A recent Court of Appeal case, British Transport v Sparks, demonstrated the importance of drafting handbooks and employment policies carefully to avoid creating a contractual obligation inadvertently that is binding on the company. The case highlights that if the wording of a policy, or even one section of it, looks like a contractual obligation then there is a risk that this is how it will be viewed by a court or tribunal.
If employers get this wrong, an employee could have a claim against them for failing to comply with the terms of the policy or procedure. This could come in various forms, ranging from constructive dismissal to whistleblowing claims, or a financial claim for not carrying out a procedure in accordance with the specified terms.
A policy that is contractual also hinders an employer’s ability to update it, as this would require a formal consultation process in order to avoid claims for breach of contract or constructive dismissal.
So employers should always state that policies are non-contractual. Although this could be over-ruled by a tribunal or court, it is always helpful to set this out at the beginning of any policy or procedure. If a policy or procedure is referred to in an employment contract, (for example, a disciplinary or absence policy) employers should ensure that the employment contract also states that these policies are non-contractual.
The golden rule when drafting policies is to soften the wording to allow for wriggle room. Where possible employers should qualify the word ‘will’ with ‘normally’. For example, it would be preferable to say “a disciplinary hearing will normally be heard within [xx] days” rather than “a disciplinary hearing will be heard”.
Employers should also avoid imposing too high an obligation on the company or its line managers. They should banish the word ‘must’ in the context of what the company or line managers will do and avoid phrases such as “the company will make every reasonable effort”. Often this kind of wording can be deleted in its entirety. Likewise committing to strict time limits could give a disgruntled employee – or more often his or her lawyer – an easy target, especially in the light of the Sparks case.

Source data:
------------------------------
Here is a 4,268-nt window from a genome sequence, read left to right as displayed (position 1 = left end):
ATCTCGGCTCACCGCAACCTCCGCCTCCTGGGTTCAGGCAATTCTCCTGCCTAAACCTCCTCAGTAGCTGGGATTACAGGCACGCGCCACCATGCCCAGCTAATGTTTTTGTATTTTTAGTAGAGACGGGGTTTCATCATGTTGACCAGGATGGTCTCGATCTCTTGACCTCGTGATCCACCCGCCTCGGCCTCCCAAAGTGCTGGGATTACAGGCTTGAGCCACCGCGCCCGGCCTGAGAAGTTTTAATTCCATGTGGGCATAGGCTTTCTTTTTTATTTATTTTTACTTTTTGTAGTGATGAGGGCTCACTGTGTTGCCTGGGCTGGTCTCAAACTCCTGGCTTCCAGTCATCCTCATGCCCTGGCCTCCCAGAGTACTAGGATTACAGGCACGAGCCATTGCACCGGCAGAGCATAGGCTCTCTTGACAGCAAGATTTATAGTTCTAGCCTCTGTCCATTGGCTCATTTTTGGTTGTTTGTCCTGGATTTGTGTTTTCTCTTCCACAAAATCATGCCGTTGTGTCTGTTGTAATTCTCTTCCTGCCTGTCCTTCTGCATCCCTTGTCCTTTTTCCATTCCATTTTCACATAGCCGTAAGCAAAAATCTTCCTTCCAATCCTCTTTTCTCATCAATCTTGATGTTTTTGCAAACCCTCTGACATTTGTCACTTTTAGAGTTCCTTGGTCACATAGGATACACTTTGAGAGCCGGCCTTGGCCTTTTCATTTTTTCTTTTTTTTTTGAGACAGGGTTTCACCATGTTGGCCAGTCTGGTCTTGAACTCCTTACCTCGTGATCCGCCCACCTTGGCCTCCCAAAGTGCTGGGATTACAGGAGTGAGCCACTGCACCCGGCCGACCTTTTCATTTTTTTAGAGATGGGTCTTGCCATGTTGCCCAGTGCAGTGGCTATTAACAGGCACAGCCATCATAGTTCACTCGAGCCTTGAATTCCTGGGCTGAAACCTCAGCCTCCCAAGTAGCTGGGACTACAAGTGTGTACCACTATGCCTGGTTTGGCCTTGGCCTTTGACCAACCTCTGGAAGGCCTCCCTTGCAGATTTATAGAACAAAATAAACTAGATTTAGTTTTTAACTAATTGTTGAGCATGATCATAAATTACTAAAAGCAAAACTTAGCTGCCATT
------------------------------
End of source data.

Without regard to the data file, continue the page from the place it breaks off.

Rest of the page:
An area which often causes confusion is whether new recruits are subject to the company’s usual disciplinary, performance or sickness policies during their probationary period. One approach is to state in the employment contract that these policies do not apply during this time, and it is sensible to repeat this in the policy itself and remove any wording to the effect that “this applies to all employees” so there can be no confusion. This will prevent an employee from arguing, for example, that he or she should have been given a series of warnings before dismissal but cannot be seen as an open door to discarding a fair dismissal procedure, or not maintaining a paper trail to justify the dismissal. Some employers have a separate probationary policy but care needs to be taken that this does not itself bind the employer to a set number of steps before a dismissal notice can be issued.
Another area where employers can inadvertently find themselves in trouble is in detailed guidance to managers on conducting disciplinary, performance or absence procedures. While these documents are specifically designed to help managers and are not usually given to employees, if an employee brings a claim they will form part of the tribunal evidence, so the same principles regarding flexibility and moderating any obligations on the employer apply.
It was the sickness absence policy that was in dispute in the Sparks case, particularly whether the employer could take disciplinary action over an employee’s intermittent sickness absence before the 21-day trigger point had been reached. It is often the case that employment contracts or policies specify the number of days that an employee will be entitled to enhanced sick pay, but the case highlights that employers should avoid setting prescriptive rules around when disciplinary action will be taken for sickness absence.
First Floor Offices, 11-23 Market St.
Tel: 01427 678660
HR and Accounts:
26/26a Hickman Street
Tel: 01427 678660
West 1, West Dock Street
Hull HU3 4HH
Tel: 01482 534 348
Hyde Park House, Cartwright Street
Newton, Hyde, Cheshire SK14 4EH
Tel: 0161 367 1214
2450 Regents Court The Crescent
Birmingham Business Park Solihull B37 7YE
Tel: 0121 69 59 290
4th Floor, 86-90 Paul Street
London EC2A 4NE
Tel: 0207 111 0958
Copyright © 2017 Stallard Kane Associates. All rights reserved.